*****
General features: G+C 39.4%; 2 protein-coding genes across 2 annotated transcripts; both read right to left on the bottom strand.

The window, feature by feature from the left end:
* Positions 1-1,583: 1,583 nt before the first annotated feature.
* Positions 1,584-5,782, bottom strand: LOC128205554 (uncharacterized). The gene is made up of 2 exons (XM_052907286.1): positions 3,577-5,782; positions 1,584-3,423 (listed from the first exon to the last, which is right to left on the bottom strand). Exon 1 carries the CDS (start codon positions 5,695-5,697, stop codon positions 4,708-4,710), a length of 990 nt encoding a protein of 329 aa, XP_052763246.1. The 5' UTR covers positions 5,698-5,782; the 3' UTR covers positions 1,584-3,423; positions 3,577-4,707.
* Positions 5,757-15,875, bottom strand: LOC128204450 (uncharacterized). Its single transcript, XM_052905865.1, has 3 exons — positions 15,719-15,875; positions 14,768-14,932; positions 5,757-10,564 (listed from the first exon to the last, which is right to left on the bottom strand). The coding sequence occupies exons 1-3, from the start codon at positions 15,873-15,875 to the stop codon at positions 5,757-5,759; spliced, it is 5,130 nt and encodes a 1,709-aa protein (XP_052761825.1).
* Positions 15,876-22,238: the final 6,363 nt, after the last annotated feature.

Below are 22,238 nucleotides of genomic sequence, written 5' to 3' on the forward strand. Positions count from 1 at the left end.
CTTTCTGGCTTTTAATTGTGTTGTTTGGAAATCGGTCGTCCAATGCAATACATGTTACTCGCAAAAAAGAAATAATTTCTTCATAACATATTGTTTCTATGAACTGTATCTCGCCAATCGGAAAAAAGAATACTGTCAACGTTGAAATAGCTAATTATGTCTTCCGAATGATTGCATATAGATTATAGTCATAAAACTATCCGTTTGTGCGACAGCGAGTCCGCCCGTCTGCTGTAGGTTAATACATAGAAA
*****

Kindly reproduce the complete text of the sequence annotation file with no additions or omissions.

General features: G+C 39.4%; 2 protein-coding genes across 2 annotated transcripts; both read right to left on the bottom strand.

The window, feature by feature from the left end:
* Positions 1-1,583: 1,583 nt before the first annotated feature.
* Positions 1,584-5,782, bottom strand: LOC128205554 (uncharacterized). The gene is made up of 2 exons (XM_052907286.1): positions 3,577-5,782; positions 1,584-3,423 (listed from the first exon to the last, which is right to left on the bottom strand). Exon 1 carries the CDS (start codon positions 5,695-5,697, stop codon positions 4,708-4,710), a length of 990 nt encoding a protein of 329 aa, XP_052763246.1. The 5' UTR covers positions 5,698-5,782; the 3' UTR covers positions 1,584-3,423; positions 3,577-4,707.
* Positions 5,757-15,875, bottom strand: LOC128204450 (uncharacterized). Its single transcript, XM_052905865.1, has 3 exons — positions 15,719-15,875; positions 14,768-14,932; positions 5,757-10,564 (listed from the first exon to the last, which is right to left on the bottom strand). The coding sequence occupies exons 1-3, from the start codon at positions 15,873-15,875 to the stop codon at positions 5,757-5,759; spliced, it is 5,130 nt and encodes a 1,709-aa protein (XP_052761825.1).
* Positions 15,876-22,238: the final 6,363 nt, after the last annotated feature.

Below are 22,238 nucleotides of genomic sequence, written 5' to 3' on the forward strand. Positions count from 1 at the left end.
CTTTCTGGCTTTTAATTGTGTTGTTTGGAAATCGGTCGTCCAATGCAATACATGTTACTCGCAAAAAAGAAATAATTTCTTCATAACATATTGTTTCTATGAACTGTATCTCGCCAATCGGAAAAAAGAATACTGTCAACGTTGAAATAGCTAATTATGTCTTCCGAATGATTGCATATAGATTATAGTCATAAAACTATCCGTTTGTGCGACAGCGAGTCCGCCCGTCTGCTGTAGGTTAATACATAGAAA